Ugandan Ethics and Integrity Minister James Nsaba Buturo just got a special delivery. No, this one’s not an emailed “death threat” from a gay activist.
It’s an open letter from Opiyo Oloya, a Ugandan journalist living in Canada. Though Oloya usually writes on music, he takes a political spin with this evisceration of Buturo’s anti-gay ways. He also gives us all a lesson in deadpan delivery.
Consider Oloya’s description of his gay introduction:
At Queen’s University in Kingston, about two and half hour drive from Toronto, I became aware of an organisation called the Queen’s Homophile Association (QHA). When I asked fellow students what the organisation was about, I was told that it supported homosexuals, bisexual and transidentified individuals to live openly and positively with their sexual orientation.
I did not know what all those terms meant. Imagine my horrors when it was explained to me that members of QHA were young men and women who were attracted to their own gender rather than the opposite sex. I was thoroughly confused, disgusted, and very scared.
Nothing in my upbringing in Pamin-Yai village, west of Gulu town had prepared me for what I saw as an abomination to society. I was afraid that, alone in this twisted new world, I might become a victim of these strange people who could hurt, worse, make me a member of their group.
Sure, the gay glitter can be a bit disconcerting, perhaps even a bit frightening, but under all that sinister shine, Oloya writes, there may be something of actual value and – gasp! – respect.
Coming out was the most radical statement a gay person could make at the time, namely, telling family, friends and the larger society that he or she was homosexual. In the meantime, reports of incidences of violence against homosexuals became routine in Canadian media. Interestingly, I cannot recall any headline about homosexual violence against heterosexuals.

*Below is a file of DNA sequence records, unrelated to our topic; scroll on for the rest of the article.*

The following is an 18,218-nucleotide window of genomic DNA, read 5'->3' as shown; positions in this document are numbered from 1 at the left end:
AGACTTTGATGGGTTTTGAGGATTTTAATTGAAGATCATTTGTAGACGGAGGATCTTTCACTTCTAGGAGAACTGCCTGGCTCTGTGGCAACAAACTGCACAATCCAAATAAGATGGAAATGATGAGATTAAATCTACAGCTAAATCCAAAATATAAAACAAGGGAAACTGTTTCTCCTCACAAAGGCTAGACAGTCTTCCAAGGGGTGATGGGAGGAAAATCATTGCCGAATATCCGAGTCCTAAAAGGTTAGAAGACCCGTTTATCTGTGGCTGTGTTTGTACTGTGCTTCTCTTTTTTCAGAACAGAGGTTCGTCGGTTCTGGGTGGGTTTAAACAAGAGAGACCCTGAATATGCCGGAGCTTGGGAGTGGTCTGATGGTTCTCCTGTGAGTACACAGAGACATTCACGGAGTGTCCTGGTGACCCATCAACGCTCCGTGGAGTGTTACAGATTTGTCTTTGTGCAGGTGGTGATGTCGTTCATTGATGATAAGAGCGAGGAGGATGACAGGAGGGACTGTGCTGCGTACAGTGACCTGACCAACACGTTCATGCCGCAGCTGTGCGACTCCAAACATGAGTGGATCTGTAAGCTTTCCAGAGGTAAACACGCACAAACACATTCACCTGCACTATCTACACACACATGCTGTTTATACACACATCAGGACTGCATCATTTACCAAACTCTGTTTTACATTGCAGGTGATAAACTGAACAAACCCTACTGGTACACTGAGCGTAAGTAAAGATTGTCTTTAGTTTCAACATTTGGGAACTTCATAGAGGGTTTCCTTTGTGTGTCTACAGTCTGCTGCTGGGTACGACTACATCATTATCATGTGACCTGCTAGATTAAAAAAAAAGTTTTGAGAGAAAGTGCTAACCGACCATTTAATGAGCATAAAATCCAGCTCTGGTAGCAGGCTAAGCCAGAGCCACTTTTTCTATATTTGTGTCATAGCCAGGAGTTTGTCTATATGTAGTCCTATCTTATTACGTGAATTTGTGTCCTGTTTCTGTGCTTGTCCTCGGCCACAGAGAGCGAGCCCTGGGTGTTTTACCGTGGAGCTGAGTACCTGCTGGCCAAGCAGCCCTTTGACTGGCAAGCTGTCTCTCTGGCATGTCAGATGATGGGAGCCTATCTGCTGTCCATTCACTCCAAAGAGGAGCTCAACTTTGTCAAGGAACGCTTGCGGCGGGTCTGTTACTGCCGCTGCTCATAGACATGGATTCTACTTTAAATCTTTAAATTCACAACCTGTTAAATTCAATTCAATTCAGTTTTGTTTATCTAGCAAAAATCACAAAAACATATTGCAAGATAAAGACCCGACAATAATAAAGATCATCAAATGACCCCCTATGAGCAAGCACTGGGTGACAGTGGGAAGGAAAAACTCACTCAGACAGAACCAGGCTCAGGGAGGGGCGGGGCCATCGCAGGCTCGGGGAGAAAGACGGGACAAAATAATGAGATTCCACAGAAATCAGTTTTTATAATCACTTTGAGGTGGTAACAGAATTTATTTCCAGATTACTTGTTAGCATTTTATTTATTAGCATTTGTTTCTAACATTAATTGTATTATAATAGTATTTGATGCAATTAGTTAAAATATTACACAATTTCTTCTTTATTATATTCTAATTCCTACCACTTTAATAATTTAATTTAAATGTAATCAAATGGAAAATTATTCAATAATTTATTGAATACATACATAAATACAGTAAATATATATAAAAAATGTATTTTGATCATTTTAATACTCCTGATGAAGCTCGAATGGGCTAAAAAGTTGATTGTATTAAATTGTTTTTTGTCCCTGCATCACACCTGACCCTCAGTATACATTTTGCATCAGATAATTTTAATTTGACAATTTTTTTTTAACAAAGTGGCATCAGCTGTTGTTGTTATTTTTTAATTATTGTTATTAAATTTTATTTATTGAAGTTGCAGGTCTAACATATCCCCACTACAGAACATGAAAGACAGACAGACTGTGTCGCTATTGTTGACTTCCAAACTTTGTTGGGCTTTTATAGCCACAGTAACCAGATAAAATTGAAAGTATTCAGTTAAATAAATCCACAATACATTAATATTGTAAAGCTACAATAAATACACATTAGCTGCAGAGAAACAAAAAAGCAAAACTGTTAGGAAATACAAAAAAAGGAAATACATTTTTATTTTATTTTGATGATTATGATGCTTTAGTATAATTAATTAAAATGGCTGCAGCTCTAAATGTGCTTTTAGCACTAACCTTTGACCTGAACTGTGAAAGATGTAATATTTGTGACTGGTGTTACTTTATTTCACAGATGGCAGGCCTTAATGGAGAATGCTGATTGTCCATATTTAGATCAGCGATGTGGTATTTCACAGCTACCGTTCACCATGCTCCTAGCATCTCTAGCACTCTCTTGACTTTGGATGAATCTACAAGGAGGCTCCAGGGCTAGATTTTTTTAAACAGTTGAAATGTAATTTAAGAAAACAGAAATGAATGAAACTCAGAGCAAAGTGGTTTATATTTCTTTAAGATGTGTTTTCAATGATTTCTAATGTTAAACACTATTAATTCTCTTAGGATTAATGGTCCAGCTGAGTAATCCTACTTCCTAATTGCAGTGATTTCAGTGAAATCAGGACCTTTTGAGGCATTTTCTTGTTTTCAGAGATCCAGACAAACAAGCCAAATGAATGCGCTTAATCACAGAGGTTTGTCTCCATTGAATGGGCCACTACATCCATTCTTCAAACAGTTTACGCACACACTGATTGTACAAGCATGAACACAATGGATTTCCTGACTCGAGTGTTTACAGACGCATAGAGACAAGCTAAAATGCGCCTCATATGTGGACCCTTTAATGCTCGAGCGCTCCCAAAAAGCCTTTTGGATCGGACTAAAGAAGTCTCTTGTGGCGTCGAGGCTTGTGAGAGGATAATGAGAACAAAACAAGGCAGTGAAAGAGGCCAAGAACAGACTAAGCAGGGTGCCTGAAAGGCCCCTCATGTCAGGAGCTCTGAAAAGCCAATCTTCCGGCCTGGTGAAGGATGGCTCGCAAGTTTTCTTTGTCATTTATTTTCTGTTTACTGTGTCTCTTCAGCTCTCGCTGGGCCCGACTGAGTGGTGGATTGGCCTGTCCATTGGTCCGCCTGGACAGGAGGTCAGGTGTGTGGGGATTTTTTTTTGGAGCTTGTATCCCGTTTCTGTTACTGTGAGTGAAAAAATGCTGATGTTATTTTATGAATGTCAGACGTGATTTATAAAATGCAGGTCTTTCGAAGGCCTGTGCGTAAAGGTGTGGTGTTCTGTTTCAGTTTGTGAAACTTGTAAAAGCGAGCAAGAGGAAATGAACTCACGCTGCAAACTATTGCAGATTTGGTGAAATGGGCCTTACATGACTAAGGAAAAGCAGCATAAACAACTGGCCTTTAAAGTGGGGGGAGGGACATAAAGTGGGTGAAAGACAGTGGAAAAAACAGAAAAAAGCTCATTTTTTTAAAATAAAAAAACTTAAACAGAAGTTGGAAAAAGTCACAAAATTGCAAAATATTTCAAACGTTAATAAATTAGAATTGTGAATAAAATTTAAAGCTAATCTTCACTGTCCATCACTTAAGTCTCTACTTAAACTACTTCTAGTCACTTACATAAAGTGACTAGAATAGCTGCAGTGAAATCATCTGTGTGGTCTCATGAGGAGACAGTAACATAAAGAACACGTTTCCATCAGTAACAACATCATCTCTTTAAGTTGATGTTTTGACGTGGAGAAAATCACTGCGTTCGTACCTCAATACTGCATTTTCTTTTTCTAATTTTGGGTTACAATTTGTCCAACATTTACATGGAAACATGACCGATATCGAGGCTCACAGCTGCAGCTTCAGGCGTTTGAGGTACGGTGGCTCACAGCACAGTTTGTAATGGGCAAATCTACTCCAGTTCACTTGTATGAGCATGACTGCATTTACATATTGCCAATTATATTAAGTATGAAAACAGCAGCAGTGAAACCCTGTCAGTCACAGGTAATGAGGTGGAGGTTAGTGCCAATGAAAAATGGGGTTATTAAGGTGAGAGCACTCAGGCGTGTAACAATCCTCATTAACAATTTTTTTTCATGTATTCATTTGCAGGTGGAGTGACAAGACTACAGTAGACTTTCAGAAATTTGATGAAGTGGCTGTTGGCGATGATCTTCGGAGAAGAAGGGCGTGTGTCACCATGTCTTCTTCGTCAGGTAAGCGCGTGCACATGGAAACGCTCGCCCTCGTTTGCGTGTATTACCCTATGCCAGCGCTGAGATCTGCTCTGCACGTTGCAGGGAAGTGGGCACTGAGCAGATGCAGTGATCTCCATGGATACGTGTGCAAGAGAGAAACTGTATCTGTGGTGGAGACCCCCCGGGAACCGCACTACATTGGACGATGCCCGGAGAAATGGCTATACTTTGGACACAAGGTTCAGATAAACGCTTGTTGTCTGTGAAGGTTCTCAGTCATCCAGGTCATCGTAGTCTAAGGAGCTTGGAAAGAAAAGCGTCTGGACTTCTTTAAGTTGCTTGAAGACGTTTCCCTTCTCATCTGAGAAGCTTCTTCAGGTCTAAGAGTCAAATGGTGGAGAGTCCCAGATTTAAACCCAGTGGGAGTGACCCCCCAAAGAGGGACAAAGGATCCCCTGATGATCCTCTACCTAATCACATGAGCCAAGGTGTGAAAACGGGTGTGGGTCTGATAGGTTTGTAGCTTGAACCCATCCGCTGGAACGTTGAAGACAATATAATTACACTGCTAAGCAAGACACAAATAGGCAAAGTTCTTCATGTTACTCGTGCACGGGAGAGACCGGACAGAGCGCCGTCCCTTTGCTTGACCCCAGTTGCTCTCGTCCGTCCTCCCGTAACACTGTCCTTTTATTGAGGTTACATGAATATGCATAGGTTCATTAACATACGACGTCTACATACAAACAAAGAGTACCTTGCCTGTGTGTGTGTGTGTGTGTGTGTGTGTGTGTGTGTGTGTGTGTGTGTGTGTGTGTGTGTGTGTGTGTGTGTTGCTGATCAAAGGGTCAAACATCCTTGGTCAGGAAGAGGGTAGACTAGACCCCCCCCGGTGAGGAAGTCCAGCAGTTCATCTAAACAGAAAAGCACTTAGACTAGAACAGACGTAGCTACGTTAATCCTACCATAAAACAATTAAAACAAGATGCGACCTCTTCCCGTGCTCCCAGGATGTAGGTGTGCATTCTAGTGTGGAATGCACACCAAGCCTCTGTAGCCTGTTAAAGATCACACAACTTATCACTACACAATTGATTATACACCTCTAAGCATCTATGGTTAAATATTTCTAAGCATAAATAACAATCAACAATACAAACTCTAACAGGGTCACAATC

Gays, it seemed, adopted a Gandhi-like approach to unprovoked violence-fight hatred with love. They refused to be pushed into violence. Instead, they used the legal system to claim their charter rights to be treated equally with dignity as human beings.
Savvy activism also allowed gays to come across as open-minded and tolerant individuals, which translated into wider acceptance in society. Today in Canada, gays are our neighbours, our co-workers, our Members of Parliament, our police officers, and so forth. Not surprisingly, on Saturday, June 24, here in Toronto, the 27th Annual Pride Parade mounted by gays and lesbians attracted thousands of people worldwide including some of Canada’s leading politicians. The event pumped an estimated $80m to the local Metro Toronto economy.
As such money-generating, generally peaceful people, the gays eventually won Oloya’s heart. If only the good ethics ministers Buturo could find it in his heart – and the ethics – to accept them.
As for those alleged death threats, Oloya thinks its some hater breeders. Anti-gay Buturo also needs to take a chill pill. He also need to think outside the box, so to speak:
I believe that the gay and lesbian struggle is very much a human rights issue that ought to be taken up by people who believe that no human being should live under oppression. It is no different from the struggles that minority groups continue to wage around the world-the Untouchables of India, the Roma (also known as gypsies) of Europe, the Falun Gong in China, and many others.
Buturo should take note.